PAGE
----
While all the signings of his players have been special, regardless of level, Murphy said he's very happy that E.J. Singler opted to remain in Oregon.

"It's just always good when Oregon kids stay home because we all get to enjoy and revel in all the excitement a little more," said Murphy, who is about to embark on his 21st season leading the Panthers.

For Singler, the in-state lure of playing at Oregon was definitely a factor in his decision.

"I'm happy that I can play for Oregon and represent my state and have my family and friends there for it all," he said.

Singler also said the fast-paced style of play preferred by Oregon coach Ernie Kent definitely fits his skill set, and the fact that the Ducks plan to open a state-of-the-art basketball arena in two years doesn't hurt, either.

A lack of height among Panther reserves in his first two seasons, and on the team in general last year, forced Singler to play mostly on the low block in high school, but he has always shown the ability to handle the basketball and shoot from the perimeter.

This past summer, Singler was a versatile force for Team Jones on the AAU circuit, playing — and defending — anywhere from shooting guard to center. He worked hard on honing his ability to shoot from the perimeter to address any concerns potential recruiters might have of him.

Singler said part of the reason Oregon wanted him to come to Eugene was because he can capably handle any number of positions and responsibilities.

"Coach Kent sees me playing the two (shooting guard), three (small forward) and four (power forward), and I like all those positions," said Singler. "He wants me to do them all. He says it'll be good that I can be at four but still get the rebound and take it down on the dribble. He says that's what he likes about me because I can make mismatches when I can post up someone but still bring it up, too."

Singler's heady nature on the court and versatility have drawn comparisons to his older brother, who was named ACC rookie of the year last season. Although he's about two inches shorter and these days 30 pounds lighter than Kyle Singler, E.J. Singler has the same competitive fire and leadership capabilities.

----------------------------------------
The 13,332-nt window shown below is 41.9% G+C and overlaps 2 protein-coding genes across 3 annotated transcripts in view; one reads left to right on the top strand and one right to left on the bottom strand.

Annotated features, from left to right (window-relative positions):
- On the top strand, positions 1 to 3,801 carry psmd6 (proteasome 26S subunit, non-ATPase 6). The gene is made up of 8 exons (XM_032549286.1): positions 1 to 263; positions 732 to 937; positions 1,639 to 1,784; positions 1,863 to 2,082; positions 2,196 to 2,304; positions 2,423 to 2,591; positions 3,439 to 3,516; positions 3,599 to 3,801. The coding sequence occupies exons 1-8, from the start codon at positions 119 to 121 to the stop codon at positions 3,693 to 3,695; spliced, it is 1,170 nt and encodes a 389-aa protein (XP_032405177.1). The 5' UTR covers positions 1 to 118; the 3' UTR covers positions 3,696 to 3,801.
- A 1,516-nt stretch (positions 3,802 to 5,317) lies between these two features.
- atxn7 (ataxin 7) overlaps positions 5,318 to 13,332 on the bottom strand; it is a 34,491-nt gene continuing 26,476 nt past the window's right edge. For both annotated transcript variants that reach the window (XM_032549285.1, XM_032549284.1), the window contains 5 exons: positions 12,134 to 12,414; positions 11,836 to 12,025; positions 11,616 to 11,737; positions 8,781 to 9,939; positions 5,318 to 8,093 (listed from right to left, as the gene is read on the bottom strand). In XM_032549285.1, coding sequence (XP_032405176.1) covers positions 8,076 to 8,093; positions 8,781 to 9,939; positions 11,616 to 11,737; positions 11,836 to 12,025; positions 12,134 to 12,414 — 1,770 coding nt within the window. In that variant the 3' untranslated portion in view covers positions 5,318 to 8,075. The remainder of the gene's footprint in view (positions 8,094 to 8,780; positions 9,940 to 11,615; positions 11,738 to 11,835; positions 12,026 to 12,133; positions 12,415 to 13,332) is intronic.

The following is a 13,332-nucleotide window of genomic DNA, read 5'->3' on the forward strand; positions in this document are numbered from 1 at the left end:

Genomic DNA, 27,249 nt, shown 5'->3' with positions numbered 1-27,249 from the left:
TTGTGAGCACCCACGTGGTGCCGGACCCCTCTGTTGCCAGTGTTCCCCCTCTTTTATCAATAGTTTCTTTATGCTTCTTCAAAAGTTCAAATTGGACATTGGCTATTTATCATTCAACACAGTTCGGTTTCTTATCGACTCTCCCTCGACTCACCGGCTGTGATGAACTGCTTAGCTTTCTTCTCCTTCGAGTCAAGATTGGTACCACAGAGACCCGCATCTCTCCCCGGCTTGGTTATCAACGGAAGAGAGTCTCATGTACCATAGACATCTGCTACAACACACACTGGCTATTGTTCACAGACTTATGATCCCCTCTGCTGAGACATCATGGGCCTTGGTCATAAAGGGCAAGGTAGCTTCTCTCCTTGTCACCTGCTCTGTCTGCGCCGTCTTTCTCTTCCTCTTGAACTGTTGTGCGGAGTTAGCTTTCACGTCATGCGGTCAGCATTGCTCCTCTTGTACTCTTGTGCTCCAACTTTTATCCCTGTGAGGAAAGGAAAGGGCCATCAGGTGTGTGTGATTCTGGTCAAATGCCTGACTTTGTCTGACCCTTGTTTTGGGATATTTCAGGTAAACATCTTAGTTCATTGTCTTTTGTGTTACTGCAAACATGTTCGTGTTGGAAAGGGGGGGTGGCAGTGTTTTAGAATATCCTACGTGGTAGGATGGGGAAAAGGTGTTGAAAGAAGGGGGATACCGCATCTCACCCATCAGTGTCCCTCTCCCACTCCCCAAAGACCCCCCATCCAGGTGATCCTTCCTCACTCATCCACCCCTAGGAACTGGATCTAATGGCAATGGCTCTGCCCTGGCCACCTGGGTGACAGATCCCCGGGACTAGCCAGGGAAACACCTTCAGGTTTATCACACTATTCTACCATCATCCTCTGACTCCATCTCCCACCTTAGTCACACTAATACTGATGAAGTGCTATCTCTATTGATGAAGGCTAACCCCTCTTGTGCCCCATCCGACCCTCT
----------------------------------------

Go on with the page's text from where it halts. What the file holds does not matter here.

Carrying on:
"He's a very, very tough kid," said Murphy of the younger Singler. "He's not a kid that's real flashy by any means, but what happens is you find after watching him play that here's seven or eight rebounds, 10 or 12 points, a couple assists and blocked shots. Because of his competitive nature he's a kid that's hard to keep off the floor. He will step in at Oregon and do whatever is needed to do to help out the team."

One of E.J. Singler's first phone calls after making his college choice was to his older brother, who had been giving him advice on what to think about throughout the process.

"He was proud of me that I chose Oregon and was very happy for me," said E.J. Singler.

"We're trying to get a Duke-Oregon game," he added with a laugh. "I told him you better ask Coach K (Mike Krzyzewski) to get a date for us to play."

Whether that happens remains to be seen but until then Murphy said E.J. Singler will be able to carve out his own niche with the Ducks.

"By the time his career is done at the University of Oregon," said the coach, "people will look back and say it turned out to be a great thing for E.J. and a great thing for the Ducks."

Reach reporter Kris Henry at 776-4488, or e-mail khenry@mailtribune.com